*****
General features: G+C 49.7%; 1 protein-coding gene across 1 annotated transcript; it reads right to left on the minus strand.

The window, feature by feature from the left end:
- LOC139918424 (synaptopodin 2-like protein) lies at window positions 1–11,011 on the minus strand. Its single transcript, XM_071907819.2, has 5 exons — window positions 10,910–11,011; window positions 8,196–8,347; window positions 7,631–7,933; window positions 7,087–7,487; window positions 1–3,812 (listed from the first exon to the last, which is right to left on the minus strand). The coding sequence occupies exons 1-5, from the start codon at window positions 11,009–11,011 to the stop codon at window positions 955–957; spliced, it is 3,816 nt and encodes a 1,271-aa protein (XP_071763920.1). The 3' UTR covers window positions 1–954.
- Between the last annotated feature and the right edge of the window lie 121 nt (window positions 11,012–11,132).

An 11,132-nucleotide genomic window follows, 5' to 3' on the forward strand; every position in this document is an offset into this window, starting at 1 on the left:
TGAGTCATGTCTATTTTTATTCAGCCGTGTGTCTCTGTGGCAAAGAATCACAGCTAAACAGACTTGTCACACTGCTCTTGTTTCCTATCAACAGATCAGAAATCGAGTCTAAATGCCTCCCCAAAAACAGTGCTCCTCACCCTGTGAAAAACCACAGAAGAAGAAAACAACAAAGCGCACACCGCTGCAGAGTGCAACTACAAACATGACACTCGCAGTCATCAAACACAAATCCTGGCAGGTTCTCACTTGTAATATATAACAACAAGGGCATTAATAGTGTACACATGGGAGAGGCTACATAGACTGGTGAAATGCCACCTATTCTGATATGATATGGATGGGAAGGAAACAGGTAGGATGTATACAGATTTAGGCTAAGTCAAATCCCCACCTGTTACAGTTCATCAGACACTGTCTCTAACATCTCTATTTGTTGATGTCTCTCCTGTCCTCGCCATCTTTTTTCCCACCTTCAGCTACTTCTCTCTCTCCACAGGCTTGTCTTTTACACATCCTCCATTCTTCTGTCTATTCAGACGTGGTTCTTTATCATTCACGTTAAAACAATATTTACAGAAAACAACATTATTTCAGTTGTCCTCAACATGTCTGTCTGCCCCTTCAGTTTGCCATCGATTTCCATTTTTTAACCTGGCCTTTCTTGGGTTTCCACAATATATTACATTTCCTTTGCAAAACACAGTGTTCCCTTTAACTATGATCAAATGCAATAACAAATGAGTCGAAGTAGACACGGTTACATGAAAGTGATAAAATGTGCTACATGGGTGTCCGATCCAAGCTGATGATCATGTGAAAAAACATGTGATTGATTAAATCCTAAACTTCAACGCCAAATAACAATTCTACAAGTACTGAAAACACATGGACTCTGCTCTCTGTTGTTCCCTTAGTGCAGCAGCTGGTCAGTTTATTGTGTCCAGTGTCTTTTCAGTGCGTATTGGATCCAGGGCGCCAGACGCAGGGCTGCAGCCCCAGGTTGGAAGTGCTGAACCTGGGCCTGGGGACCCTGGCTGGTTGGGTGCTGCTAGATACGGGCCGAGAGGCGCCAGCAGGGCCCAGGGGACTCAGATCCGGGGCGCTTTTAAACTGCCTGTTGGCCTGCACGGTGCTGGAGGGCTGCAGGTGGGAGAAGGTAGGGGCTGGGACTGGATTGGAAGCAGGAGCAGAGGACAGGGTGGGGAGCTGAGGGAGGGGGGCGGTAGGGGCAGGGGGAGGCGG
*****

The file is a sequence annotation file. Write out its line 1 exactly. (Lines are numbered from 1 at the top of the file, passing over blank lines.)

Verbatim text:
General features: G+C 49.7%; 1 protein-coding gene across 1 annotated transcript; it reads right to left on the minus strand.